We looked at what LVMH is good at, talking to Faye McLeod about what she does with the studio for Vuitton and Dior and visual merchandising as an art form. How can we bring that online? We’re trying to take this kind of art of visual merchandising and I think people dream and desire with windows. I think this is what a boutique needs to do. Why do people come to a boutique? To find something you didn’t know you wanted. You want to see what’s new, what’s hot. You want to see something beautiful. If you knew exactly what you wanted, you might go to a marketplace or brand site or Google. But you come to a boutique to be inspired.
The third part is service. Service is something everybody is competing on. Obviously everybody wants to get to the product faster. It’s hard to bring Le Bon Marché to your home, but we’ve really done our best to make it something special when you order. We’re doing overnight delivery to more than 70 countries on day one, and then we’re trying to innovate as well with our video chat stylists.
I love the notion that 20 years ago it would have seemed absurd that you could sit in Chicago and chat with a Parisian stylist, if that fit is your style and that’s the kind of advice you’d like to get. It’s not just video chat like with FaceTime, it’s actually in the app. You can browse the app while you’re talking to the stylist. They can point to products on the screen, highlight areas, and say, "Check this out, let me draw a red circle around this brand for you, what do you think about this?"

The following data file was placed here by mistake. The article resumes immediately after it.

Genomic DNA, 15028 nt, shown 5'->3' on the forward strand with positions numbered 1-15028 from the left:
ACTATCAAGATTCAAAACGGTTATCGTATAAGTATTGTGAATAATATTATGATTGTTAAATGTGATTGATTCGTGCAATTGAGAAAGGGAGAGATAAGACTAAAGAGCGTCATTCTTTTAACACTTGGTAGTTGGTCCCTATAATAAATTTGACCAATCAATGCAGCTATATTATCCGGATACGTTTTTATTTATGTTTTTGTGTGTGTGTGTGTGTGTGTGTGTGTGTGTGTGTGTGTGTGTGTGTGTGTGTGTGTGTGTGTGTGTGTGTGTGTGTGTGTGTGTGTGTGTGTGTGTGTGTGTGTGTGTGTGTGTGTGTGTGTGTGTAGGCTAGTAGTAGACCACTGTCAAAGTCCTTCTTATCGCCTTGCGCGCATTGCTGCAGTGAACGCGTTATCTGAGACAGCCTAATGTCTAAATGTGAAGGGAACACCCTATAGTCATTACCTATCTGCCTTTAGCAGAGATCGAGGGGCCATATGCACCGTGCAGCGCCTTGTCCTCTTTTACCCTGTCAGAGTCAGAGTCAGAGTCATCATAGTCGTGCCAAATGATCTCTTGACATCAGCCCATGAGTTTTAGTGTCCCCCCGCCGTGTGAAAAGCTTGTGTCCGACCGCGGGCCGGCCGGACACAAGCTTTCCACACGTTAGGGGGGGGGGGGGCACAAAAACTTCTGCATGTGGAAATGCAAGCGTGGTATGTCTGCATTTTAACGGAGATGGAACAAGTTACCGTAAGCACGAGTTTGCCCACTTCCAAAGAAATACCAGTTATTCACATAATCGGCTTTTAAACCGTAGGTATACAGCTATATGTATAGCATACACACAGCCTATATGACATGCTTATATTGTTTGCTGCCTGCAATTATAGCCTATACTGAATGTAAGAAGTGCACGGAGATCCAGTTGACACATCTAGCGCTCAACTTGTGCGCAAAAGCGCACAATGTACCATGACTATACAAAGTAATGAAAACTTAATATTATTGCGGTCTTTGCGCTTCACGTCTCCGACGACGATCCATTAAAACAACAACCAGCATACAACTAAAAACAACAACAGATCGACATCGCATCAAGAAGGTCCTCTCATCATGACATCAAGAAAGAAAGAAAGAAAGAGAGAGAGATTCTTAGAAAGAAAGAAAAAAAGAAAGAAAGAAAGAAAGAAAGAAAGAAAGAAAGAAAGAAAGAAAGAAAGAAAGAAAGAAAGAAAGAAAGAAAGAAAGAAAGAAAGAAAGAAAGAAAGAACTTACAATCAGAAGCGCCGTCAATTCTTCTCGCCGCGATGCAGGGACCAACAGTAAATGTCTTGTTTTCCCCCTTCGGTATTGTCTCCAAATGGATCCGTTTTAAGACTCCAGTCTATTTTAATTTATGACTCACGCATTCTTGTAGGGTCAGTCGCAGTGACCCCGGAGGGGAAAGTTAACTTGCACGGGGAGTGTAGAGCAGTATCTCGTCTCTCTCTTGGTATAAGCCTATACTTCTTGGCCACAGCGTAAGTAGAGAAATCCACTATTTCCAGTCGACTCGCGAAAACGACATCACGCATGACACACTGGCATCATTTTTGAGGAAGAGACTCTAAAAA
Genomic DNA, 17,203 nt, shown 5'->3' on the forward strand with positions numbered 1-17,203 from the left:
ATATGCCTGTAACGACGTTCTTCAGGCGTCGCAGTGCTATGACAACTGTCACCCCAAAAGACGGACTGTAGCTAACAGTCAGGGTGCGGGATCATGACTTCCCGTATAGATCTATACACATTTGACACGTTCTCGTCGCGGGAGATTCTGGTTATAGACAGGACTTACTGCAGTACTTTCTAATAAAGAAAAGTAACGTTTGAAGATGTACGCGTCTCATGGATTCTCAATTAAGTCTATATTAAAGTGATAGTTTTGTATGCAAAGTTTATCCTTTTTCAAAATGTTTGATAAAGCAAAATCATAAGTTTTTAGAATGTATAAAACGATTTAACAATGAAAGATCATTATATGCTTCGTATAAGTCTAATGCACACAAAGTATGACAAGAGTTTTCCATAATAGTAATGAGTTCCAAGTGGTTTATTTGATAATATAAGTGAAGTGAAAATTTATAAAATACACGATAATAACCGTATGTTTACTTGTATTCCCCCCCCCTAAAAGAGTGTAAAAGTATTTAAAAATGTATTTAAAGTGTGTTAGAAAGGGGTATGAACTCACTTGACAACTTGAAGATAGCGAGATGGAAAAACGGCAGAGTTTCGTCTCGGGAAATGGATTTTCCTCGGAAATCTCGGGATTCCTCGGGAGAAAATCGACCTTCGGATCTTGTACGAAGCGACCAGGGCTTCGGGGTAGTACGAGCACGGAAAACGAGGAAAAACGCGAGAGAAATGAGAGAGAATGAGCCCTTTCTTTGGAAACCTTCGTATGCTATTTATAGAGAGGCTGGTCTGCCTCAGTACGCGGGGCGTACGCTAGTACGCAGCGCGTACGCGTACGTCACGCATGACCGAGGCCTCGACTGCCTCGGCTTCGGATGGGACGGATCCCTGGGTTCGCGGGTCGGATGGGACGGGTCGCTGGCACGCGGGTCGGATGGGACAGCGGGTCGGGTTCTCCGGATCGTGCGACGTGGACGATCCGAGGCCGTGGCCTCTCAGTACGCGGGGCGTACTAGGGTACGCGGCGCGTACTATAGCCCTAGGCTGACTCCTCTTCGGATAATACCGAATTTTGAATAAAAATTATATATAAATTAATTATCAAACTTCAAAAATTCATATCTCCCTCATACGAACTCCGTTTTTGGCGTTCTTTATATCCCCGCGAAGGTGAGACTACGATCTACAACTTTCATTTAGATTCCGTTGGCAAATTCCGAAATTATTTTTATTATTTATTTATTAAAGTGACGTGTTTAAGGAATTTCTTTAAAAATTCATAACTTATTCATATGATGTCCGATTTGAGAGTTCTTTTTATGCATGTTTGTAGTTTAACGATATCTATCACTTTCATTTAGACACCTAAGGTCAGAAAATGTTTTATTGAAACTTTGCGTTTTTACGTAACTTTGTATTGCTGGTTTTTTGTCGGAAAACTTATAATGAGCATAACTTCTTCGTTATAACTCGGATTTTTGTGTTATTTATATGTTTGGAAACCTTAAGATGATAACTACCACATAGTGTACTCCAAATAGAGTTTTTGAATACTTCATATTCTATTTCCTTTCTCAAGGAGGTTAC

It’s not just how fast can you get the product; it’s the kind of service that you get when you walk into one of our retail stores. If e-commerce or digital is successful, it’s not just about moving money from the offline pocket to the online pocket, you’re actually reaching people who you couldn’t reach before and connecting with them in a deeper way and a more long-term way. Building a relationship with them that’s a relationship of trust. Luxury has the ability to do that.
BoF: One thing you didn’t mention just now was the role of the physical store. If you think about Le Bon Marché, and you think about the network of Vuitton or Dior stores, to what extent will this be an omnichannel play? How does the store fit into the experience that 24 Sèvres is offering?
IR: The future is very clear. We go to a store to get something we can’t get online, and when you look at the future of retail, Le Bon Marché checks all the boxes. It’s experiential, you can go there and get a meal or a coffee, you can buy a vinyl or see art. During the holidays I took my daughter there to see acrobats. It delivers something that you absolutely cannot get with e-commerce, which is what I think retail — physical retail — needs to try and do in the future.
The big differentiators are, again, selection, merchandising and service. Le Bon Marché is just one store in one city. We do want to super-serve that Parisian customer. Le Bon Marché is a very successful business endeavour. It’s an institution. Leveraging that for the Parisian customer is something we want to do. It’s tied to the 24 Sèvres loyalty programme, which is incredibly successful, and we do have click-and-collect which has a really prominent area on the first floor.